Moral distress may not be a concept on the lips of many nurses, but it is an issue with which a significant number of nurses grapple on a regular basis. Moral distress occurs when an individual knows what the right course of action should be in a particular situation, but that person is hampered from acting on that knowledge by a variety of factors. Whether in the ICU, the ER or other milieus, nurses can find themselves faced with morally-distressing situations that may easily lead to feelings of burnout, compassion fatigue, cognitive dissonance, depression, anxiety and dissatisfaction.
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How extraordinary doctors and nurses saved the lives of 6 strangers in Australian transplant first
Herald Sun
In an incredible medical marathon, a dozen Victorians went under the knife in ­Australia's largest live kidney ­donation and transplant swap. The Australia-first paired ­kidney exchange, if successful, will give six people who have been languishing on dialysis a second chance of life. Twelve operations to remove and transplant the organs were performed in four major hospitals across Melbourne. The extraordinary chain of events was triggered by Victoria's first altruistic donor giving a ­kidney up to a stranger.
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Study: Grey's Anatomy is turning people against organ donation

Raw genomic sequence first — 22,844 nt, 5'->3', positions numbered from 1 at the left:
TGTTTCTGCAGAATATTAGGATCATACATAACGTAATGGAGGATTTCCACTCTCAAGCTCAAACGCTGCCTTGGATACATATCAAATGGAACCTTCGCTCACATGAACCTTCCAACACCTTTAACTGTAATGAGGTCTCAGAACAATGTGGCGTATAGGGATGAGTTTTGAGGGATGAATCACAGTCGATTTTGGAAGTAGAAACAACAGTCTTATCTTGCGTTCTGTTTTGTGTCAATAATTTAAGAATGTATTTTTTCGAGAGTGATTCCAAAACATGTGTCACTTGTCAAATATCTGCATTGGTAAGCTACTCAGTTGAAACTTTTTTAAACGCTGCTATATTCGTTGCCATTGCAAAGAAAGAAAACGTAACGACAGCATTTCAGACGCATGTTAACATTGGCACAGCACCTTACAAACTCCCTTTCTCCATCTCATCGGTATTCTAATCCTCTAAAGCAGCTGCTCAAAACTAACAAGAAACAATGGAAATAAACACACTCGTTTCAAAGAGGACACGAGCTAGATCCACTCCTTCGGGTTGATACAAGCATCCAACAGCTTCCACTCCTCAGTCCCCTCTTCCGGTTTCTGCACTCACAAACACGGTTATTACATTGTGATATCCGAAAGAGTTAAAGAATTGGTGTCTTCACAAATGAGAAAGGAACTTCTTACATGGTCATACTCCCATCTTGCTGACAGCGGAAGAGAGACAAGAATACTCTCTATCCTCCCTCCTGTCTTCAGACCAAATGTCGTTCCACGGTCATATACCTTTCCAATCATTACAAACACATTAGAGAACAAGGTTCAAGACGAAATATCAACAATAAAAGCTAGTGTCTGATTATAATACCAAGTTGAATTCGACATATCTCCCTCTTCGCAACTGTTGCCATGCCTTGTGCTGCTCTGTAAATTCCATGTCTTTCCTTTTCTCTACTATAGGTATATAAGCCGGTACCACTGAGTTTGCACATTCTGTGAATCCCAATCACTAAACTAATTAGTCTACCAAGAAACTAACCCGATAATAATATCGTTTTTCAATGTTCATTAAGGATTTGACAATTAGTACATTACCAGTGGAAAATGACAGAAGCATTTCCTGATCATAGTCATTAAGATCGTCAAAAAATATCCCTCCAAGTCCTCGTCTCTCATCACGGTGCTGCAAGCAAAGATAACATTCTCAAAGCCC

Vox
About 18 people die every day waiting for organ donations. There are a lot of potential ways to reduce the shortage of organs, but under current law the easiest is probably persuading people to register as donors in case of death. And TV doesn't appear to be helping that cause. There's some evidence, much of it from Purdue University's Susan Morgan and the University of Illinois' Brian Quick, that portrayals of organ donation on TV are generally negative, or, at least, that negative portrayals may get a wider distribution. In one study, Morgan and coauthors reviewed network TV shows from 2004-05 for organ donation related content, and concluded, "the framing of organ donation is primarily negative and highlights moral and material corruption in the medical and organ allocation systems."
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Study finds kidney transplant offers longer survival compared to intensive dialysis
Nephrology News & Issues
Compared with long and frequent home hemodialysis, kidney transplantation may allow kidney failure patients to be successfully treated and to live longer, but it may also increase their risk of being hospitalized within the first year, according to a new study published in the Journal of the American Society of Nephrology. The results support the need to encourage transplantation for potential candidates who are receiving home hemodialysis, but they also indicate that long and frequent home hemodialysis provides good outcomes for patients, the study authors said.
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Toronto doctors set to perform Canada's first hand transplant
OurWindsor.ca
Toronto surgeons expect to perform the country's first hand transplant, marking the start of a new age in tissue reconstruction and giving hope to Canadians who suffer from debilitating and disfiguring injuries. Reconstructive surgeons at Toronto Western Hospital are looking for possible candidates for a hand transplant, and say the first patient to undergo the pioneering procedure will likely be someone who needs two new hands.
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Record year for transplants in Irish hospitals